Interventions for reducing sedentary behavior in people with stroke

David H. Saunders*, Gillian E. Mead, Claire Fitzsimons, Paul Kelly, Frederike van Wijck, Olaf Verschuren, Karianne Backx, Coralie English

*Corresponding author for this work

Research output: Contribution to journalReview articlepeer-review


Sedentary behavior is defined as any waking behavior characterized by an energy expenditure =1.5 metabolic equivalents, while in a sitting, reclining, or lying posture. As well as being physically inactive, stroke survivors are also often sedentary and may sit for long periods of time each day. This increases cardiometabolic risk and impacts physical and other functions. The recent World Health Organization (2020) guidelines recommend reducing the amount of sedentary time and increasing physical activity in various groups including older adults and those with chronic conditions and disabilities; however, stroke-specific evidence is incomplete. Interventions to reduce or interrupt periods of sedentary time, as well as to increase physical activity after stroke, could reduce the risk of secondary cardiovascular events and mortality during life after stroke.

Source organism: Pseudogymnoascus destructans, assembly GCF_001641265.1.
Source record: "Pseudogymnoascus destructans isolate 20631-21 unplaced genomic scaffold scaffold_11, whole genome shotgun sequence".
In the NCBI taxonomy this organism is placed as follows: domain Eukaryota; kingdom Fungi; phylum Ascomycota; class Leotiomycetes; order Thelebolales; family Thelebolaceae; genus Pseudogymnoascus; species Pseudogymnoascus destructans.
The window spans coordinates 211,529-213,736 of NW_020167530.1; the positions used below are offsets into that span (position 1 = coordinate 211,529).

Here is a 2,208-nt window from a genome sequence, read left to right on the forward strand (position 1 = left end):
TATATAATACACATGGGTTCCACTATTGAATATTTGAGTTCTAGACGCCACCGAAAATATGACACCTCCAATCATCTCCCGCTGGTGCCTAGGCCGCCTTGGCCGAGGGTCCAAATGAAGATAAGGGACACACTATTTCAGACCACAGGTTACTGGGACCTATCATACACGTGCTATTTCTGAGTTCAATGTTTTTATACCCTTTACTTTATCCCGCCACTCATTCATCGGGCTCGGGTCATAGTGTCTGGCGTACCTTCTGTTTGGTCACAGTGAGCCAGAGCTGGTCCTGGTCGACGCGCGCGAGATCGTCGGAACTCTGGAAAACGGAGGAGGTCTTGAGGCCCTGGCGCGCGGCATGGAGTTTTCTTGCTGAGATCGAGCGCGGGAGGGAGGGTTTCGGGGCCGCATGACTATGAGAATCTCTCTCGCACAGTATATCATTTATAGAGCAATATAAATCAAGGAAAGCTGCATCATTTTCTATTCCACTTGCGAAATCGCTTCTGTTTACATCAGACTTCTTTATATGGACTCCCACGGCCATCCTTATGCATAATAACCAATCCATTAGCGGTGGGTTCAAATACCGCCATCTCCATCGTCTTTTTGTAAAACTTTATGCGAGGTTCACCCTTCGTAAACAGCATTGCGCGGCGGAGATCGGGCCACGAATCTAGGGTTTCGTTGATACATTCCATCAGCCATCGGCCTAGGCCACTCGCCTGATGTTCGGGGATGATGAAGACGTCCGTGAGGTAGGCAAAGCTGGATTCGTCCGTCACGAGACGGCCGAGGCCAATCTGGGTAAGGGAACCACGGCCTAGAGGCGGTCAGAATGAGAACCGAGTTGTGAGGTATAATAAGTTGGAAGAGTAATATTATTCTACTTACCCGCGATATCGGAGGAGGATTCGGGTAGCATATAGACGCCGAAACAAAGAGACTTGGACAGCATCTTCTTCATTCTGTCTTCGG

Original languageEnglish
Pages (from-to)E846-E847
Issue number12
Publication statusPublished - 1 Dec 2021


  • Metabolic equivalent
  • Risk
  • Sedentary behavior
  • Stroke
  • Systematic review


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